Dirk Nowitzki became the sixth player in NBA history to score 30,000 points Tuesday, netting 25 in a 122-111 win over the Lakers. Nowitzki joins Kareem Abdul-Jabbar, Karl Malone, Kobe Bryant, Michael Jordan and Wilt Chamberlain as members of the 30,000-point club.

And none of it would have been possible – at least in Dallas – if not for Don Nelson.

“Don Nelson had made, I think, a real effort into really understanding European basketball – really probably before most people in the NBA,” former Mavericks co-owner and general manager Frank Zaccanelli said on CBS Sports Radio’s Tiki and Tierney. “So when Dirk came to the practice facility (in 1998), Big Nelly and Little Nelly (Donnie Nelson) were there – I was not there – and they watch the first practice. I’ll never forget. I’m sitting in my home and I get a call, and it’s Bg Nelly, and he says, ‘What are you doing?’ I said, ‘Well, I’m here at the house.’ He said, ‘Get in your car, drive as fast as you can and get down here.’ From that moment, the Mavericks, we made a decision that Dirk Nowitzki was going to be a special player. We did everything we could do hide this guy (so no one else would draft him).”

Nowitzki has been a Maverick since 1998 and played with Steve Nash until 2004.

“This would really surprise a lot of people outside of Dallas, but Dirk and Steve Nash were both booed pretty regularly the first year-and-a-half,” Zaccanelli said. “I would say that the consensus in the league and the consensus with the sportswriters was we reached. Who is this guy? There’s a picture of Steve, Nelly and Dirk. Dirk looks about 14, Steve looks 15, they got these goofy haircuts, and to be honest, it was a tough year, year-and-a-half. But you could see that Nowitzki was going to be something special. He was a skilled player. He’s 7-foot tall, he could put the ball on the floor, he could shoot the hell out of it – and you could see that there were skills. It was just the adaptation of understanding the speed of the NBA game, the physicality of the NBA game, and it took him a while to adjust. But he was booed pretty regularly along with Steve the first year.”

Interestingly, the Mavericks drafted Robert Traylor with the sixth overall pick in 1998 and traded him to Milwaukee, which took Nowitzki ninth. It was all part of a previously agreed-upon arrangement that would also send Nash to Dallas.

Still, it made for a nerve-wracking 40 minutes or so on draft night.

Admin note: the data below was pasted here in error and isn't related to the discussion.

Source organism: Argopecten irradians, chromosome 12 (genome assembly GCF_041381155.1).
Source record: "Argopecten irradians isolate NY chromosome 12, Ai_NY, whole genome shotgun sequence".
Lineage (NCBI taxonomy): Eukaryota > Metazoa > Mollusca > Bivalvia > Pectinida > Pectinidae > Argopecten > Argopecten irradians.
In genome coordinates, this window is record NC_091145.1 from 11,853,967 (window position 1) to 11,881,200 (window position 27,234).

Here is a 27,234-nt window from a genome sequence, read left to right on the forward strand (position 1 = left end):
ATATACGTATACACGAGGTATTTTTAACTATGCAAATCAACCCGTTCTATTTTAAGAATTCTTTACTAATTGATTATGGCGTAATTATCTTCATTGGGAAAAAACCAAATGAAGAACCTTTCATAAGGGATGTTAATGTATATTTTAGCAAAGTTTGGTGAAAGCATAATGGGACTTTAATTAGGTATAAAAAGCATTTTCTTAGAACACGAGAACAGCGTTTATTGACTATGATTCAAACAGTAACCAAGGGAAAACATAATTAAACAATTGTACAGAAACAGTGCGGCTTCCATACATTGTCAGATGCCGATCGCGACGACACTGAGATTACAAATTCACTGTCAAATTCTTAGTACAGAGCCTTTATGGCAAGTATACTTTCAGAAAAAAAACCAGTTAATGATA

“Nelly liked to smoke cigars, (but) I’ve never saw a guy inhale cigars the way he inhaled them during that period,” Zaccanelli said. “It was pretty amazing. But thank God the night worked out and really turned the franchise in a new direction after that draft.”

Zaccanelli was also asked about his reported beef with current Mavs owner Mark Cuban.

“It’s not necessarily a beef,” Zaccanelli said. “I tell people all the time that when a guy pays you X amount for a franchise, it’s his franchise, and whatever you’ve done is just in the annals of history and it moves on. The team is really owned by the fans, but obviously you have to have an owner, and Cuban paid us a reasonable price to own the team. There are some that have said that his whole identity was wrapped up in our ability to sell him the team. I did not want to sell because in 2000 I knew we were getting good. You got to remember I was the captain of the Titanic for three years, and I could see now with Michael Finley and Dirk Nowitzki and Steve Nash, we were going to be a really good team. Before we bought the team, the Mavericks were really on a downslide. It was some really, really lean years. I’m a basketball guy. I love the game. And I just thought we had turned the corner, and I didn’t want to sell the team. But Ross Perot Jr. basically just made a decision that he thought the time was right, and we sold the team to Cuban. There have been some that said Cuban would just be another billionaire hanging out that no one knew if it wasn’t for our sale to him of the Mavericks.”

The former GM actually believes the franchise needs a change from Cuban.

“There has got to be a change in the direction of the franchise,” said Zaccanelli. “There are some statistics that are very telling as it relates to Cuban’s ownership of the team. These are amazing statistics if you really think about it. Since the time he bought the team from 2000 until now, one player, one year, made an All Star team that he drafted. One player, one year, and that’s Josh Howard in ’08 or ’09. The draft has been non-existent since Cuban bought the team in 2000. That’s a pretty amazing statistic.

“The second statistic is they haven’t been very fortunate in free agency. Chris Gatling is the only free agent in Mavericks history to ever make an All Star team. They have guys they have traded for make an All Star team. Those are amazing statistics for a franchise.”

Zaccanelli also thinks Cuban’s political side has hurt him with fans.

“It’s not going well. Their local television ratings are the worst in the NBA,” Zaccanelli said. “I think there is a lot of push back. Cuban is an American. He can say what he wants. He can do what he wants. I disagree with him. I think a lot of it is for self-publicity. My position is there should be a little more reverence for the office. You have to have some respect for the office of the presidency. I think he’s been incredibly derogatory to Donald Trump.”

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